24 October 2023

Push for board of inquiry into Mr Fluffy buyback scheme among accusations of 'intimidation' and 'harassment'

| Claire Fenwicke
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Mr Fluffy buyback scheme government sign

A petition has called for a board of inquiry to investigate the government’s Mr Fluffy buyback scheme, dating back to its inception in 2014. Photo: File.

A group of Canberrans have called for a board of inquiry to examine the transparency, accountability, fairness and flexibility of the “voluntary” Mr Fluffy asbestos buyback scheme.

A petition bearing 100 signatures has been tabled at the Legislative Assembly demanding an investigation into the scheme, claiming it wasn’t on just terms.

“The buyback scheme was designed to exert maximum pressure on ‘Mr Fluffy’ homeowners to surrender their properties and associated rights whilst maximizing large profits from ‘Mr Fluffy’ land sales, negating their responsibility to ‘Mr Fluffy’ homeowners and the general public,” principle petitioner Lorraine Carvalho wrote in the document’s explainer.

“It is almost a decade since this ‘voluntary’ buyback scheme was implemented. Remaining ‘Mr Fluffy’ homeowners are, in the majority, elderly citizens. They feel they are being treated as second-class citizens and will go to their graves mentally and financially scarred through no fault of their own.”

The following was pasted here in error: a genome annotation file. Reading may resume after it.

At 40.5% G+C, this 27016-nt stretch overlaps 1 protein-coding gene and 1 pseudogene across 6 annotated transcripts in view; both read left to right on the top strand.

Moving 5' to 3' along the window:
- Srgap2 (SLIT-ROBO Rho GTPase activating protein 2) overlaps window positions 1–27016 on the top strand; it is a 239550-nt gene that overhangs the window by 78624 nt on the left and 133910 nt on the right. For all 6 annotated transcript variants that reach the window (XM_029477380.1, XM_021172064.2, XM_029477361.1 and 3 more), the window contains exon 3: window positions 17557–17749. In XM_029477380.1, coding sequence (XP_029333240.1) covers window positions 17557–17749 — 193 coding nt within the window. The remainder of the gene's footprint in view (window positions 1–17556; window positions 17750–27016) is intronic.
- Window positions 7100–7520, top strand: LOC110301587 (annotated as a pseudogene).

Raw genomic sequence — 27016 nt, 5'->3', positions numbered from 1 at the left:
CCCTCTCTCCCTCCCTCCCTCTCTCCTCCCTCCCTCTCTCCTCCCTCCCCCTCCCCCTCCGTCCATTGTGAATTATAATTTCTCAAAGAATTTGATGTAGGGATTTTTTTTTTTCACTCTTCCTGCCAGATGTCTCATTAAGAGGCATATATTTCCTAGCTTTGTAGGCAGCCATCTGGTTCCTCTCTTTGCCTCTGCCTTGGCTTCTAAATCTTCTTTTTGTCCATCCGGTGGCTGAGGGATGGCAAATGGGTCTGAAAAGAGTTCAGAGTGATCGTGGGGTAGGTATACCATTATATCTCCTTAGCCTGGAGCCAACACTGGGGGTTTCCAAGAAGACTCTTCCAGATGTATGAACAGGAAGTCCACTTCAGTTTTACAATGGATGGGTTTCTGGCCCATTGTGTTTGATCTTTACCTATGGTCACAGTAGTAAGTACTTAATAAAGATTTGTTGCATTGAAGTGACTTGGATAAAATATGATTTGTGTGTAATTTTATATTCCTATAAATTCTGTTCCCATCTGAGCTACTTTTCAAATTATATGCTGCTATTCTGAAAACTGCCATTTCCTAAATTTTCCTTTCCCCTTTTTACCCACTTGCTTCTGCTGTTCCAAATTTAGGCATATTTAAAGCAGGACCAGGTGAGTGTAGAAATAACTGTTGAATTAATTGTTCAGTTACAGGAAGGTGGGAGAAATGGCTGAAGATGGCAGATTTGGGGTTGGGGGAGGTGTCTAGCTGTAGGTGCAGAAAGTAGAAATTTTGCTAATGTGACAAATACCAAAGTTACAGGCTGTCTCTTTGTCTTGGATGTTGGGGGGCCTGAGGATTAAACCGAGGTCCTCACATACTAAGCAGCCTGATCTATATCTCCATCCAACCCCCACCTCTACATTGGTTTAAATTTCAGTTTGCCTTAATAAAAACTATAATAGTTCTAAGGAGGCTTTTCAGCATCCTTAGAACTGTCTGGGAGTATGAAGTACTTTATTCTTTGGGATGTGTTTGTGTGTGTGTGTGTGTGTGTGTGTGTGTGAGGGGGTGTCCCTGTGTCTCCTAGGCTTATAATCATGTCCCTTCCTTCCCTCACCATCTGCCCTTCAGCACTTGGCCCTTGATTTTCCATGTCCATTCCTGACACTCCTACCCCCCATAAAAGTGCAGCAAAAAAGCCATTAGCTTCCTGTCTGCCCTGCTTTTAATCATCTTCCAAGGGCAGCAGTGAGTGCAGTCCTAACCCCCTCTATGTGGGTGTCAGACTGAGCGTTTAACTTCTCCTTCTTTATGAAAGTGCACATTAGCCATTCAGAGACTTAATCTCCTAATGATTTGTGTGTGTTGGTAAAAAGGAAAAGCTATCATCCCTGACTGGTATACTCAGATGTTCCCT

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The petition stated the government was warned about the issue in Canberra homes in 2005 and was advised to disclose to owners the “presence of harmful and potentially life-threatening asbestos in their homes”.

“Some contaminated homes were sold and resold on the open market. Many of these homes were renovated and extended,” it said.

An independent review from 2010 recommended the Territory strengthen warnings and provide updated information to existing Mr Fluffy homeowners, tenants and tradespeople.

The ACT Government then secured a $1 billion loan from the Commonwealth in 2014 to introduce the buyback scheme.

Mrs Carvalho argued a board of inquiry was needed to protect society’s “fundamental core principles” of accountability and transparency and that this issue was of “significant” public interest.

Her petition called for the government to establish a board of inquiry “as a matter of urgency” to investigate why the ACT Government chose the scheme over compulsory acquisition and examine the program from its inception in 2014.

It has also called for the board of inquiry to conduct a financial audit on the sale of Mr Fluffy blocks, the cost of the scheme, and outline where the unspent money from the $1 billion loan has gone.

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The petition was sponsored by Canberra Liberals Murrumbidgee MLA Ed Cocks, who said the government’s response to Mr Fluffy was one of the things that had inspired him to get involved in politics.

“When I saw what was going on all that time ago, it struck me as completely untenable that a government would treat its citizens, victims of a situation that was none of their fault, so poorly,” he said.

He argued this petition was “simply” asking the government to take a step which he felt should have been taken years ago.

“[It] would provide not only closure but a direction for the future for families that don’t see one right now,” Mr Cocks said.

Other terms of reference requested in the petition include:

  • Investigate “harassment” of Mr Fluffy homeowners, those who surrendered their properties and those who didn’t sign up to the Buyback Scheme.
  • Investigate retrospective legislative changes.
  • Investigate the “lack of flexibility and willingness to negotiate” with individual homeowners who didn’t fit within the boundaries of the Mr Fluffy Loose-fill Asbestos Eradication Scheme.